Alice S. Tyler

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Alice S. Tyler (April 27, 1859—April 18, 1944) was an American librarian and advocate.

Personal life[edit]

Tyler was born in Decatur, Illinois to John W. and Sarah Roney Tyler and was a descendent of President James Monroe and John Tyler. She never married and shared an apartment with her friend and colleague Bessie Sargeant-Smith until her death in 1944.[1]

Career[edit]

Alice S. Tyler graduated from the Armour Institute of Technology (now the Illinois Institute of Technology) in Chicago in 1894. In 1895 she became the first library school graduate on staff at the Cleveland Public Library, where she worked as head of the Catalog Division. From 1900-1913 she served as secretary of the Iowa State Library Commission where she improved existing libraries and established new ones.[2] According to Stuart (2013), “Under Tyler’s leadership, public libraries in Iowa flourished as she oversaw the education of librarians, the expansion of the traveling library system, and the increase of libraries from 41 to 113"(p.91).[3] She started a summer school at the Iowa State University and served as director from 1901-1912. In reflecting on Tyler’s period in Iowa, Stuart (2013) maintains that “Alice S. Tyler’s thirteen-year tenure in Iowa left a state that had a stronger, more fully developed library system, with more trained librarians, more libraries, and more library buildings. The new library buildings, the vast majority of which were funded by Carnegie grants, were the most visible aspect of the state’s library growth. The documentation indicates that as secretary of the ILC, Tyler did not specifically support or promote that funding. Instead, it is evident that Tyler quickly believed that the Carnegie-funded buildings represented two potential liabilities for Iowa’s communities: the buildings were often designed with poor functionality, and Carnegie’s stipulation of 10 percent support meant that the libraries were essentially underfunded for further growth and development. As it was never politically expedient for Tyler to criticize the potential of Carnegie funding, she attempted in her various writings to mitigate these potentially negative consequences. Unfortunately, her writings also reveal how little influence she had, as Iowa’s communities ultimately received the fourth highest number of Carnegie-funded buildings in the country. Ironically, the development of Iowa’s libraries occurred despite Tyler’s unrelieved misgivings regarding the benefits of Carnegie’s largesse” (p.106).”[4] From 1913-1929 she served as Director of the School of Library Science at Western Reserve University. She became the third woman President of the American Library Association in 1920-1921. From 1925-1929 she served as Dean of the School of Library Science at Western Reserve University (now Case Western Reserve University). Tyler was appointed Dean Emeritus after her retirement from the University on 13 June 1929.[1]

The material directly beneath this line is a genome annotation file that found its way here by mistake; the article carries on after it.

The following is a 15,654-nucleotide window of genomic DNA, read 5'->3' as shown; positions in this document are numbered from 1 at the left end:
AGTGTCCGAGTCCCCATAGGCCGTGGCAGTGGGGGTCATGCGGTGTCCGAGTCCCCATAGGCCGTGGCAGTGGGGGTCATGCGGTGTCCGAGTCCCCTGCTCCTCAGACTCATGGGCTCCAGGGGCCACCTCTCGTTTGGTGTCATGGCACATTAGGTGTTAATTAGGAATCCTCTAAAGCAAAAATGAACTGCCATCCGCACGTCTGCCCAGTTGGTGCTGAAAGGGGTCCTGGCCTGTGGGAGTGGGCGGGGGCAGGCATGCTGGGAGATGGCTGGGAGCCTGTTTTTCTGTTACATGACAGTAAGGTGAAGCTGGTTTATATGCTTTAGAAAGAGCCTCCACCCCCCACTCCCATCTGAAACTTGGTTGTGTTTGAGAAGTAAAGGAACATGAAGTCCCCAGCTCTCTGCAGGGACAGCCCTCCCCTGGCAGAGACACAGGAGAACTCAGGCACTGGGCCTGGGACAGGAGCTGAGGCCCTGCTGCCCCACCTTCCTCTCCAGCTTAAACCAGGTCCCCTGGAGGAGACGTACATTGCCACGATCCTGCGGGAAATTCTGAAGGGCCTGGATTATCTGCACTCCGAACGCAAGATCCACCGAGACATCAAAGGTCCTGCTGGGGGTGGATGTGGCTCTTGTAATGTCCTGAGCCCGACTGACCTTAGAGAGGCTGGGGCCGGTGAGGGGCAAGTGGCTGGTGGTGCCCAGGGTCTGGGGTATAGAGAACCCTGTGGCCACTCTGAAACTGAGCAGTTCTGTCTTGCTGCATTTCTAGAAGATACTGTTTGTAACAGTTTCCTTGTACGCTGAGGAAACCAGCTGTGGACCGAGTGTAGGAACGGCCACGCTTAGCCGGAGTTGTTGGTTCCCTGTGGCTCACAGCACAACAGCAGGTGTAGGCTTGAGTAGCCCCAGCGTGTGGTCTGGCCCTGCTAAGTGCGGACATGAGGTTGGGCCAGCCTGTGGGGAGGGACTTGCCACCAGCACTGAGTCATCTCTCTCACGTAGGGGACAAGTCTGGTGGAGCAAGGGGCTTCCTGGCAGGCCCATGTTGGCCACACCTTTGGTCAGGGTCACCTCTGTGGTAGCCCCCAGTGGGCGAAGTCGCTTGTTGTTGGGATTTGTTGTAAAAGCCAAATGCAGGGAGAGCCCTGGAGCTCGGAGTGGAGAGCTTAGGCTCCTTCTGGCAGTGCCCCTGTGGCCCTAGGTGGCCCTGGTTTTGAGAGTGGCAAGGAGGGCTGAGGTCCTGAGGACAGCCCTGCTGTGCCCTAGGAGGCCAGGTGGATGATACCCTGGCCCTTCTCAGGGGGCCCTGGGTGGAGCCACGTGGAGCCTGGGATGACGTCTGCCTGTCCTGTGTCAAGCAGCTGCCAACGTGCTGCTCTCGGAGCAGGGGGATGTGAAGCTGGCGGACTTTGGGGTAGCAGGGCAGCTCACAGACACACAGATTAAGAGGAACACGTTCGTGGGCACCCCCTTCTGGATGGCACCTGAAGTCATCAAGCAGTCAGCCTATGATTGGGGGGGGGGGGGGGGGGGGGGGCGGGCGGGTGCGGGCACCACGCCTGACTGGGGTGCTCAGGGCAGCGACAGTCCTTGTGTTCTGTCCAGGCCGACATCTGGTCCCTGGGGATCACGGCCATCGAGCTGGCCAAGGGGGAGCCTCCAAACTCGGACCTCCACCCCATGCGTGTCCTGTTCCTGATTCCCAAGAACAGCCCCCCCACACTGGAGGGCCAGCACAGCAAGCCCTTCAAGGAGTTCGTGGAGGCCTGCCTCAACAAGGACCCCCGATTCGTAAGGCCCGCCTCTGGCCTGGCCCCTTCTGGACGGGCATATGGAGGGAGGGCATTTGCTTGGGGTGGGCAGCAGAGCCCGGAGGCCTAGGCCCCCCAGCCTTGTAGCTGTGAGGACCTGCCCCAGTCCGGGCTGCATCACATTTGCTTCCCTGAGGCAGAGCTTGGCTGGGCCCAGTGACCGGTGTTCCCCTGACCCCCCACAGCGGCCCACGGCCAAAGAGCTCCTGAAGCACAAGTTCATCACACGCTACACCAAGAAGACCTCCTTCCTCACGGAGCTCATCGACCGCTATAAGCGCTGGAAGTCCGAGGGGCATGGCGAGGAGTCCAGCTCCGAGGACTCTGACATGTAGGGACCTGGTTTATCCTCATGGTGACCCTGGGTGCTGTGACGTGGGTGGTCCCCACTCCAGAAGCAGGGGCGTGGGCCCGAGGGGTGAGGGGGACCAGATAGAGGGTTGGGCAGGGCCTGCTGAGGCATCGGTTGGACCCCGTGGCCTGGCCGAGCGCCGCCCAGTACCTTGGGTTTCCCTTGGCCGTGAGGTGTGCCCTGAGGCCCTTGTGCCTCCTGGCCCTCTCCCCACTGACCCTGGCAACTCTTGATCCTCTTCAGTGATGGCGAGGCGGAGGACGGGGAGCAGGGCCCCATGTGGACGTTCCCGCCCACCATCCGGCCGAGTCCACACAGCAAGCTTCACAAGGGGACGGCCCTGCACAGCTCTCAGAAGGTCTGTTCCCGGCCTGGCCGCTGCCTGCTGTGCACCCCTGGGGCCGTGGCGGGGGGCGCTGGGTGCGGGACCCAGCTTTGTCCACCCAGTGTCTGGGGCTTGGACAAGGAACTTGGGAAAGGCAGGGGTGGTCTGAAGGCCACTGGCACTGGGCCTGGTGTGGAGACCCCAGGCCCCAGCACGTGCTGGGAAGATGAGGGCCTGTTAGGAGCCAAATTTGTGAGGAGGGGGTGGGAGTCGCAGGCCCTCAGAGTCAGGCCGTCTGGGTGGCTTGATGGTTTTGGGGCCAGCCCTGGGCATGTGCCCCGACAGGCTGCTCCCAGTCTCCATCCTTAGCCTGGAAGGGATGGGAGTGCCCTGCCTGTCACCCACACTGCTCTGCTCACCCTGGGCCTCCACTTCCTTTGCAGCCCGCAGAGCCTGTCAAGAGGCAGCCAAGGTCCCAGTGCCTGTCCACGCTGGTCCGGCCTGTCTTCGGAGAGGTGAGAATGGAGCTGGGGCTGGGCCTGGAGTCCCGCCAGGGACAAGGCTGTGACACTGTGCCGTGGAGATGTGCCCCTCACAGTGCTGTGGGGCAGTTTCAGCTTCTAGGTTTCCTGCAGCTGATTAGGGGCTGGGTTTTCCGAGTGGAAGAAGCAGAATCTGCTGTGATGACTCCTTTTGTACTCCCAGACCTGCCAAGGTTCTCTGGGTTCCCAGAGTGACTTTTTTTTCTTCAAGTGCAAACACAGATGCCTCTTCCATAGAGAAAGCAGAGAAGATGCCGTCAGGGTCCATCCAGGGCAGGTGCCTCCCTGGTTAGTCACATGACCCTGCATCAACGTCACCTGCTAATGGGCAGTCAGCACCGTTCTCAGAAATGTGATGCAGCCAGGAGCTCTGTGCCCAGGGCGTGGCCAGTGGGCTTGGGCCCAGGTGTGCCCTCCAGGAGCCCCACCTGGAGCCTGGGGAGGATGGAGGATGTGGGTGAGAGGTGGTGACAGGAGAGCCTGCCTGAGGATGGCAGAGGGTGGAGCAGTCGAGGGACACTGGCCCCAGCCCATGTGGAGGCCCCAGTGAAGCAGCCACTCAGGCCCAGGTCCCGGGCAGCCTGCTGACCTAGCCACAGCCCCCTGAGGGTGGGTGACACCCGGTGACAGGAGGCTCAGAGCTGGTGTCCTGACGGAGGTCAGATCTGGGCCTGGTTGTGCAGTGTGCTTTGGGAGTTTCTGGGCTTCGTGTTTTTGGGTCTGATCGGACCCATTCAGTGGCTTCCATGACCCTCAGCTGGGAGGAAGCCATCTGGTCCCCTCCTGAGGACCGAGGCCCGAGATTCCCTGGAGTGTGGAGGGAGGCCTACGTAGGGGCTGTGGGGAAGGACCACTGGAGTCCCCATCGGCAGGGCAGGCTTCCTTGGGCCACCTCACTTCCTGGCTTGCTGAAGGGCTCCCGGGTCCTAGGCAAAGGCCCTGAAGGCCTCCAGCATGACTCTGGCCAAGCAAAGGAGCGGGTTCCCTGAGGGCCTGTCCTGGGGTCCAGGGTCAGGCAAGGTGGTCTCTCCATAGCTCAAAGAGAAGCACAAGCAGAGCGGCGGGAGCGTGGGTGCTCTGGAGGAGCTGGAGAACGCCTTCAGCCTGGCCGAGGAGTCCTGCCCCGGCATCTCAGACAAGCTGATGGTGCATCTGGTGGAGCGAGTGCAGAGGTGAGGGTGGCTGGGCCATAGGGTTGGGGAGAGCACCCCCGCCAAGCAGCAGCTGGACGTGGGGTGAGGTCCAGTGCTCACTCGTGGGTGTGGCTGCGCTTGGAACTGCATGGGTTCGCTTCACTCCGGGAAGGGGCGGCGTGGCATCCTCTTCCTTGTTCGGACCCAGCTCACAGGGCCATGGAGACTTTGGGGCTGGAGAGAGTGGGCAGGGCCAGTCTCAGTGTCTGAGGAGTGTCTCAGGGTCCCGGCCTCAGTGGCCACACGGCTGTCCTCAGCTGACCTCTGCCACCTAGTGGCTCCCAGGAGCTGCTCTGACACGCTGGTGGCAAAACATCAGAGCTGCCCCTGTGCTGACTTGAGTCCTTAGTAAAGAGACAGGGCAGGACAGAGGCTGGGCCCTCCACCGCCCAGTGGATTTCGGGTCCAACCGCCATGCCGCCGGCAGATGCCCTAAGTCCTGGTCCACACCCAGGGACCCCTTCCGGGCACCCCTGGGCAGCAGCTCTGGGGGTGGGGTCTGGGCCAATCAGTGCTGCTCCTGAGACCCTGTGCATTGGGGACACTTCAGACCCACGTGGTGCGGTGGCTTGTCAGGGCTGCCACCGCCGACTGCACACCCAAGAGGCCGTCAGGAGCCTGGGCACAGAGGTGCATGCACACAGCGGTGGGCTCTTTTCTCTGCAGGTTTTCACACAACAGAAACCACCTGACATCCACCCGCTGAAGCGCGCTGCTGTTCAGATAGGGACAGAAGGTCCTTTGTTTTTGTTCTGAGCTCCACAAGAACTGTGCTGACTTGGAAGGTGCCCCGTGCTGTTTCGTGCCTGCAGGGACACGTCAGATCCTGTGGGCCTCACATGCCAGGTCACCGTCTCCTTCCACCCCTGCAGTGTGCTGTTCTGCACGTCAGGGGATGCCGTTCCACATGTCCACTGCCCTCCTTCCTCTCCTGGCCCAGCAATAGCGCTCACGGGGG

Publications[edit]

Other Accomplishments[edit]

  • Editor of Iowa Library Quarterly 1901-13
  • President of the Association of American Library Schools 1918-19
  • President of the Library Club of Cleveland and Vicinity 1922-23
  • President of the Ohio State Library Association 1922-23
  • Member of the League of Women Voters (LWV) of Cleveland
  • Member of Citizens League of Greater Cleveland
  • President of Women’s City Club, Cleveland

Additional Readings[edit]

AALS: The Lost Years 1925-1928 by Donald G. Davis, Jr. and Florence R. Curtis

American Librarianship: Some Women by William J. Hamilton

References[edit]

  1. ^ a b "Tyler, Alice S". Encyclopedia of Cleveland History. 
  2. ^ Eastman, Linda (July 1944). "Alice S. Tyler 1859-1944". ALA Bulletin 38 (7): 260. doi:10.2307/25691885. 
  3. ^ Stuart, S. L. (2013). “My Duty and My Pleasure”: Alice S. Tyler’s Reluctant Oversight of Carnegie Library Philanthropy in Iowa. Information & Culture: A Journal of History, 48(1), 91-111.
  4. ^ Stuart, S. L. (2013). “My Duty and My Pleasure”: Alice S. Tyler’s Reluctant Oversight of Carnegie Library Philanthropy in Iowa. Information & Culture: A Journal of History, 48(1), 91-111.